Just For Kicks is a weekly meme held by me, The Authoress, that lets us share whatever random thing we want--whether it's book related or not is up to you.
#15 - Graphic-ing (and stuff)
So last week, I fulfilled a graphic request sent to me by The Book Barbies (shameless shout out--cuz you gotta love people who credit you couple dozen times on Twitter ^_^). Until last week, graphics had faded into the background for me. The only time I ever did one was when I wanted to change my own header, which, if you've noticed, has gone from elegant, complicated graphics to simple text style graphics. (Easier to make it fit the blog that way.)
Last week, graphics came back to life for me. By doing that request, I remember how fun it got to play around with images, colors, brushes, and textures. Seriously, it's fun stuff!
Now, if you aren't a graphic artist yourself, you just might be thinking, "Man, I wish I could do that stuff. I just know I'd be bad at it!"
Dude. I wasn't exactly brilliant at it when I first started. When I started, I was on CorelDraw 9. (You probably have no idea what that is.) I made graphics back then that make me cringe just THINKING about it now. What I thought was cool as a twelve-year-old is horrific to my present day seventeen-and-a-half-year-old self.
Point is: you will suck. Bad. But it's like writing, teaching, playing an instrument--any type of job or craft--you won't get any better unless you practice. The only way to become a better writer is to write, and to study the greats.
Let's just say that you're feeling a bit adventurous right now. (No, do not go out and buy the first Photoshop program you spot at Best Buy. Hear me out first.) Let's just say that you might take a whack at this graphic-ing thing.
Here's what it takes to get good:
- Keep your temper tantrums to a minimum. Ranting about your failures will only wear you out. Which is a shame when that energy could be going towards your masterpiece. Going to a fellow graphic artist for help is perfectly fine--encouraged--but not a bitch fest.
- Find a graphics community and become active.
- Graphic communities are easy to find and provide a wealth of information for graphic artists old and new.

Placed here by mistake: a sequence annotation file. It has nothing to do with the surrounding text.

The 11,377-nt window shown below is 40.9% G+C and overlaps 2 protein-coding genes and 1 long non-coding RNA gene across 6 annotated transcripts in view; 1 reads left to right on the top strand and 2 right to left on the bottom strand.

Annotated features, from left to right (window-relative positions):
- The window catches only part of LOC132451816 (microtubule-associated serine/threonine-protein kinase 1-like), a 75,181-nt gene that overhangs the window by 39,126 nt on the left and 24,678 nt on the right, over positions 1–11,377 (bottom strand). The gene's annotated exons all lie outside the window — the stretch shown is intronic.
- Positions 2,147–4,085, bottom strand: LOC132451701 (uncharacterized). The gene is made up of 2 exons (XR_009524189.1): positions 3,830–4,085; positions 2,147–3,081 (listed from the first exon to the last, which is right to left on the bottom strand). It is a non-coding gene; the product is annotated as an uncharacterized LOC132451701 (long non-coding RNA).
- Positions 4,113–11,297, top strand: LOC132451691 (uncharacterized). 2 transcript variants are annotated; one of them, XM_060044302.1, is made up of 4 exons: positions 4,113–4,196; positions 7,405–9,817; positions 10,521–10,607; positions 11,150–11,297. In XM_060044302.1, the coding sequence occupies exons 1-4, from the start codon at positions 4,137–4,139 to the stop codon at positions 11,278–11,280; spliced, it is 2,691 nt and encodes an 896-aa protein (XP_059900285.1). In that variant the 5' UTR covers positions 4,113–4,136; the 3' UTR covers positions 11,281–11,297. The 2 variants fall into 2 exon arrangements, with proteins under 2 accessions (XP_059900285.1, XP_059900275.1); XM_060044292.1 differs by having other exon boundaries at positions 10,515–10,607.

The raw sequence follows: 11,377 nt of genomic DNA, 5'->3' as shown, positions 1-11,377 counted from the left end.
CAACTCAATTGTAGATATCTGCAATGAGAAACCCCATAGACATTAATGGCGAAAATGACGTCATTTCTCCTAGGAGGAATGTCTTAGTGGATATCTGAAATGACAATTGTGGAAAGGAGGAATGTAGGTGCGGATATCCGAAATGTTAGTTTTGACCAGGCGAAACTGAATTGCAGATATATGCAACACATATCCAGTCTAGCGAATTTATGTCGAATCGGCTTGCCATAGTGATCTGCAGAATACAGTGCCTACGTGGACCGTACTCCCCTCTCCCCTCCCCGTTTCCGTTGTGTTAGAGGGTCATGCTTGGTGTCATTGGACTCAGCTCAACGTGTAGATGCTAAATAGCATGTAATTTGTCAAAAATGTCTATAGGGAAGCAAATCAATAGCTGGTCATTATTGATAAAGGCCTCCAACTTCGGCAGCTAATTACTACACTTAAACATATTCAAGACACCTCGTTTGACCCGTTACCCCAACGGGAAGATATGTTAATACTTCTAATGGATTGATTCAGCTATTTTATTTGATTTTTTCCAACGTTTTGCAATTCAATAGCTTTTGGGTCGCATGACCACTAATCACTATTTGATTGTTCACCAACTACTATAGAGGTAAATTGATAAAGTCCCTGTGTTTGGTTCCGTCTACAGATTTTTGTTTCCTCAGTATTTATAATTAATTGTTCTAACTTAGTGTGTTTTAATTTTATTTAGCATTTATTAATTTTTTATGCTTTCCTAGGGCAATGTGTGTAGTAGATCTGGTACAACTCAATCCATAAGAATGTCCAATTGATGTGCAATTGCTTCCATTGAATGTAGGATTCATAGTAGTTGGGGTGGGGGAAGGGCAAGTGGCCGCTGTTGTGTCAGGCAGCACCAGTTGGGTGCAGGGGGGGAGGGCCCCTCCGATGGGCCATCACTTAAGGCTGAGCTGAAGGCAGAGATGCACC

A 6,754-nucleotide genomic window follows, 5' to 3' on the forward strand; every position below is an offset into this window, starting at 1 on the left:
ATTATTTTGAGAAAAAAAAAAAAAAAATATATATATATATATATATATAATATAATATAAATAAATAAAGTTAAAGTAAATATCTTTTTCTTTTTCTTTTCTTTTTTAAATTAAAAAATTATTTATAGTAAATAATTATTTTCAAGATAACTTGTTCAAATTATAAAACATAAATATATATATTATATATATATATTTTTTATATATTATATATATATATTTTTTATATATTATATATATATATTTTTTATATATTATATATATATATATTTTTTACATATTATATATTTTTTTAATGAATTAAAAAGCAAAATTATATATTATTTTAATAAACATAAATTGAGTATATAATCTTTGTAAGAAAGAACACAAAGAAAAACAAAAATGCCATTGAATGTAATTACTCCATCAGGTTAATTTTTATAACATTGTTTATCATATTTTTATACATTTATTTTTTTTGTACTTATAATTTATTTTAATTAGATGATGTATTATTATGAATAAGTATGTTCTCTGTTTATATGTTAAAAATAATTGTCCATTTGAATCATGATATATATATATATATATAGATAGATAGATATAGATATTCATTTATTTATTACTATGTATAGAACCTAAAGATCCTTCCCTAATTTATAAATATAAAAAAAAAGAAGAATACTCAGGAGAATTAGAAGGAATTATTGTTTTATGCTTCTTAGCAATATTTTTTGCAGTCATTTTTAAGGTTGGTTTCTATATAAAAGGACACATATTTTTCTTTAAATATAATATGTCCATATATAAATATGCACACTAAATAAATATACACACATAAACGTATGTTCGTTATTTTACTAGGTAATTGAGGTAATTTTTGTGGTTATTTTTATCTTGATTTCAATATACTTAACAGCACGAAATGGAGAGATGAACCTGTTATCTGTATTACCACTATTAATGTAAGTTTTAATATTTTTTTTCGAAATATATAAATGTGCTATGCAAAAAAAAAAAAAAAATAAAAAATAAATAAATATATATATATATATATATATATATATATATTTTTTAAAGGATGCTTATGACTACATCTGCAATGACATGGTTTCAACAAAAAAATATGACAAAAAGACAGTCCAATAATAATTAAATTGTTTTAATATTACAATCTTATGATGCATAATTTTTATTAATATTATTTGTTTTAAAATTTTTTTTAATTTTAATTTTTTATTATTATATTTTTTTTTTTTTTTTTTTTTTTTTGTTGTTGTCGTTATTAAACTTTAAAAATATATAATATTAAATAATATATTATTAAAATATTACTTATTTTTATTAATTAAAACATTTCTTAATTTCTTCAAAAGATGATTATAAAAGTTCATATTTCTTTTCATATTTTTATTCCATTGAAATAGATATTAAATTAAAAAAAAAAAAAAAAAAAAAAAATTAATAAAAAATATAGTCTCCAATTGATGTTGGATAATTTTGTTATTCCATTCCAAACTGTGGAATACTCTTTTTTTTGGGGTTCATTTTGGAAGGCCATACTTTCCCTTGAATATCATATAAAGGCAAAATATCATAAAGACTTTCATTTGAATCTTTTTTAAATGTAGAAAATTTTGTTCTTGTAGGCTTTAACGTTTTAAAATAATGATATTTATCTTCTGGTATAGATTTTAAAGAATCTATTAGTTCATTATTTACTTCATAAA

- Once you join a graphic communities, hunt down their tutorials and complete as many as you can. They are a great help. I still use them when I'm lacking in my own inspiration. Many of my best works were inspired by a tutorial.
- If you don't feel like googling graphic communities or if you want my own recommendations, I say visit Shadowplay, Red Carpet & Rebellion, and/or Caution. I've been a member of each at one point or another, but Shadowplay is my personal favorite. I am constantly going to them for resources. Check out their galleries for inspiration and guidance. :)
- Start building up your resources, like stocks.
- Stocks are the images that you put in your graphics. I suggest weheartit.com or Tumblr for finding good stock photos. Be warned: weheartit's images don't exceed a width of 500 px, which is irritating because it can limit the type of graphic you use the picture in. Still. They're free and really neat.
- Textures are also an important part to graphic-ing. It's what gives an image depth and complexity while being incredibly simple to add.
- Brushes can be a lot like textures because they're adding depth, except they're brushes and they work a little differently. You'd be amazed at how you'd think something would be a "texture" when it was made by a brush. This picture, for example. The blue part in the middle behind the model I made with a brush, not a texture. Brusheezy.com is a great place for free brushes.
- Fonts. Fonts. Fonts. You can try and get by on fonts that come with your computer, but I wouldn't recommend it. There's only so much you can do with "Arial", "Georgia" and "Times New Roman". So try dafont.com for free fonts.
- If you're looking at all this stuff--the galleries of good graphic artists, finding really good brushes and fonts--make a valiant effort to save up money for a good graphics program. Anything by Photoshop is great--it's what I use. (I REALLY WANT CS5 EXTENDED.) Paint Shop Pro is good for beginners. Make sure, regardless, that you do your research because these things are not cheap.
- Practice a lot.
- A. Lot.
When it comes to style, you're on your own. Again, it's like writing. How you show information, develop characters and build your plots can't be taught. Don't be afraid to develop your own individual style and try new things. And if you stumble across something you think you might wanna use later, save it to your computer. I've always had a folder on my computer under "Graphics" marked "Admirable" where I save graphics that I really, really like and might want to pull from later.
Going into graphics, if you're a high school or college student, is a good career I've heard. I've considered it as a side job to writing--it's ideal because I've been doing it long enough to where I'm pretty good and I didn't need to go to school for it.
Also, making your own blog graphics is a real plus. It means you always get exactly what you want. (Usually.) And I love making graphics for other bloggers.
If you're considering trying graphic making and have any questions or concerns about anything I've said, shoot me an email. :) Especially if you want to download all these brushes and fonts and then have no idea what to do with them. Installing them can be irritating until you get the hang of it. (And if you're on a PC. Macs install fonts and brushes much easier than on my old PC.)
If you're wondering if I can do a blog graphic for you, the answer is yes. Just go here for more information.
To graphic artists: anything to add? What's the key advice you'd give to new graphic artists?
Future graphic artists: what do you think? Maybe not as scary as you thought it would be?